Division of Clinical Microbiology
Agar; Bacteria; *Bacteriological Techniques; Culture Media; Cystic Fibrosis; Humans; Respiratory Tract Infections
A total of 258 respiratory tract specimens from patients with cystic fibrosis were inoculated onto nine different plated media, and the rates of recovery of potential pathogens were compared. Media included sheep blood agar, enriched chocolate agar, MacConkey agar for gram-negative bacilli, chocolate agar containing bacitracin for Haemophilus spp., bromcresol green agar for yeasts, cetrimide agar for Pseudomonas spp., sheep blood agar containing colistin and nalidixic acid for gram-positive cocci, mannitol salt agar for Staphylococcus aureus, and oxidation-fermentation agar containing 300 U of polymyxin B per ml and 2 U of bacitracin per ml (OF-PBL medium) for Pseudomonas cepacia. With two exceptions, all of these media proved useful in recovering potential pathogens from respiratory tract specimens from patients with cystic fibrosis. The two exceptions were cetrimide agar and colistin-nalidixic acid-supplemented sheep blood agar, which were found to be superfluous. In addition, the results of this study further delineated the prevalence of selected bacteria and fungi in respiratory tract secretions from patients with cystic fibrosis. In rank order of frequency of isolation, we recovered isolates of Pseudomonas aeruginosa, Haemophilus parainfluenzae, Candida albicans, S. aureus, Haemophilus influenzae, molds, members of the family Enterobacteriaceae, yeasts other than Candida albicans, miscellaneous gram-negative bacilli, beta-hemolytic streptococci, P. cepacia, and Streptococcus pneumoniae.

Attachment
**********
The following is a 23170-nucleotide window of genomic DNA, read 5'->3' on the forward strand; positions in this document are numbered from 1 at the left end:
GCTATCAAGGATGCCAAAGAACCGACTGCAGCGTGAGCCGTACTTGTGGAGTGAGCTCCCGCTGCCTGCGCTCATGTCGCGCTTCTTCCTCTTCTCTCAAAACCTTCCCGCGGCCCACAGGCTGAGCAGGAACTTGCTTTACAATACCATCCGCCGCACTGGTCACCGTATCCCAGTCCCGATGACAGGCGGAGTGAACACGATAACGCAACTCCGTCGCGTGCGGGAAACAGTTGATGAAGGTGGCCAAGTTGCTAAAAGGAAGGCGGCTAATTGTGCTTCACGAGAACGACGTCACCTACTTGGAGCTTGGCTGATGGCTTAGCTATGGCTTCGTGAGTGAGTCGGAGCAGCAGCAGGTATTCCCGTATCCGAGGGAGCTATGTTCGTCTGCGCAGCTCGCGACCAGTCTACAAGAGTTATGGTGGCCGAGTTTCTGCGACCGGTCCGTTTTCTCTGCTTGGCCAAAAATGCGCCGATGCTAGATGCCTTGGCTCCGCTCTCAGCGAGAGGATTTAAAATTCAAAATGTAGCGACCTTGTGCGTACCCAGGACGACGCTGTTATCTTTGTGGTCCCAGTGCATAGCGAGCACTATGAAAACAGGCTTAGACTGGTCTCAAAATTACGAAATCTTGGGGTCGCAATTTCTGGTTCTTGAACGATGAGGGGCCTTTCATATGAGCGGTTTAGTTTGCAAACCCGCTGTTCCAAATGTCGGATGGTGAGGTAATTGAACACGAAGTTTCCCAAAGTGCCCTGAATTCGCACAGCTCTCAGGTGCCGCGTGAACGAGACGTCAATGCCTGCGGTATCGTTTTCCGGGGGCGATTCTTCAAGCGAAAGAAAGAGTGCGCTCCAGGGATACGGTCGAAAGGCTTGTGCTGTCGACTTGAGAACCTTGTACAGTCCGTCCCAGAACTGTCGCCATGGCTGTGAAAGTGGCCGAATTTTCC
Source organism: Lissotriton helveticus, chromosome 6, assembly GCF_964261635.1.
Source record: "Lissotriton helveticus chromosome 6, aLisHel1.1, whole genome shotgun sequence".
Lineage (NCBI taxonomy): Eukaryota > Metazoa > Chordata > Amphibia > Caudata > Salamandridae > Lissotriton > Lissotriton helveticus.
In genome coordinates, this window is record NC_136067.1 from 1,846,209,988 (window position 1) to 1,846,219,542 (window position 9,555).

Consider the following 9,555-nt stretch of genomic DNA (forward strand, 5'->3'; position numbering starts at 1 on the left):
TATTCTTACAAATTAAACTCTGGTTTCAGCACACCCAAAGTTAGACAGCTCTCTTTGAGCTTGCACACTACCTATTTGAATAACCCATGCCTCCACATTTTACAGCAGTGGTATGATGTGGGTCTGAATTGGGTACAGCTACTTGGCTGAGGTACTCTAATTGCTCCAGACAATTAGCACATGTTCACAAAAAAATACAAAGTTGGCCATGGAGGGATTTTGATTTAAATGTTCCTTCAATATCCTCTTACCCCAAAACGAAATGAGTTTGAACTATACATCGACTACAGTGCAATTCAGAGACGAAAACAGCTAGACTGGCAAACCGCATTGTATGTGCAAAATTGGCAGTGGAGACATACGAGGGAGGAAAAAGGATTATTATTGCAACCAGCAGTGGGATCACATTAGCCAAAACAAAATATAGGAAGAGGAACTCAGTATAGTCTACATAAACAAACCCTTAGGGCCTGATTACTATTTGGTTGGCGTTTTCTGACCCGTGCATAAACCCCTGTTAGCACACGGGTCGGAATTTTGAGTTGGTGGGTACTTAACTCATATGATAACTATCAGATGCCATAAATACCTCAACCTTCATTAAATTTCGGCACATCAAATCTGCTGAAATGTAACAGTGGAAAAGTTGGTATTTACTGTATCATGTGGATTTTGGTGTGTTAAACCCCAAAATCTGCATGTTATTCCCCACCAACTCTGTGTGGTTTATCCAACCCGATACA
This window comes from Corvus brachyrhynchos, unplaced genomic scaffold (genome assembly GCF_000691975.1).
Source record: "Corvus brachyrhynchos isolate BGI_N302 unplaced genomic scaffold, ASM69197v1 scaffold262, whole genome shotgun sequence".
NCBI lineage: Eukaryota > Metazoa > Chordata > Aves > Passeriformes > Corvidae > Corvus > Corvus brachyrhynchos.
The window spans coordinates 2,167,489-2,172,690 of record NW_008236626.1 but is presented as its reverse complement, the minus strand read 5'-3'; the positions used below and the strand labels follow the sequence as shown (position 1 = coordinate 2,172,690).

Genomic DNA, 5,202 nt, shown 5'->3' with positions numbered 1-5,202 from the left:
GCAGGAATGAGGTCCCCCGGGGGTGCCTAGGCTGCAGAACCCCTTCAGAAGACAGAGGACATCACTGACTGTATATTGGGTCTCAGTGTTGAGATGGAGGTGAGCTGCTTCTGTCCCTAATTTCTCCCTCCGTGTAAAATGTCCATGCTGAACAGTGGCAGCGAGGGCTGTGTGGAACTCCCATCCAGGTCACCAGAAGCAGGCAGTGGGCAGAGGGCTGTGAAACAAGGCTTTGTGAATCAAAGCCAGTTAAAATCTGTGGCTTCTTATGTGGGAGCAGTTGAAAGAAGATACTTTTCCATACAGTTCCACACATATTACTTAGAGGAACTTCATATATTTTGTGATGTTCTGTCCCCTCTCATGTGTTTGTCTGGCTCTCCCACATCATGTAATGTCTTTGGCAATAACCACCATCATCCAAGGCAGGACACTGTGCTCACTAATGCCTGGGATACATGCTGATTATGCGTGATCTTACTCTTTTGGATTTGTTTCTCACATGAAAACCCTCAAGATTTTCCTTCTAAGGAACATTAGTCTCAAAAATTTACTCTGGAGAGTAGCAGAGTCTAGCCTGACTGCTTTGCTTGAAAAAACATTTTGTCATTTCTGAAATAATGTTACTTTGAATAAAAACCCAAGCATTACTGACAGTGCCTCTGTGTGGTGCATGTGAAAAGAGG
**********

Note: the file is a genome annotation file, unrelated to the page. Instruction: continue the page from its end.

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Citation: J Clin Microbiol. 1992 Oct;30(10):2740-2.
Journal of clinical microbiology
Doern, Gary V. and Torres, Brenda B., "Optimum use of selective plated media in primary processing of respiratory tract specimens from patients with cystic fibrosis" (1992). Open Access Articles. 1026.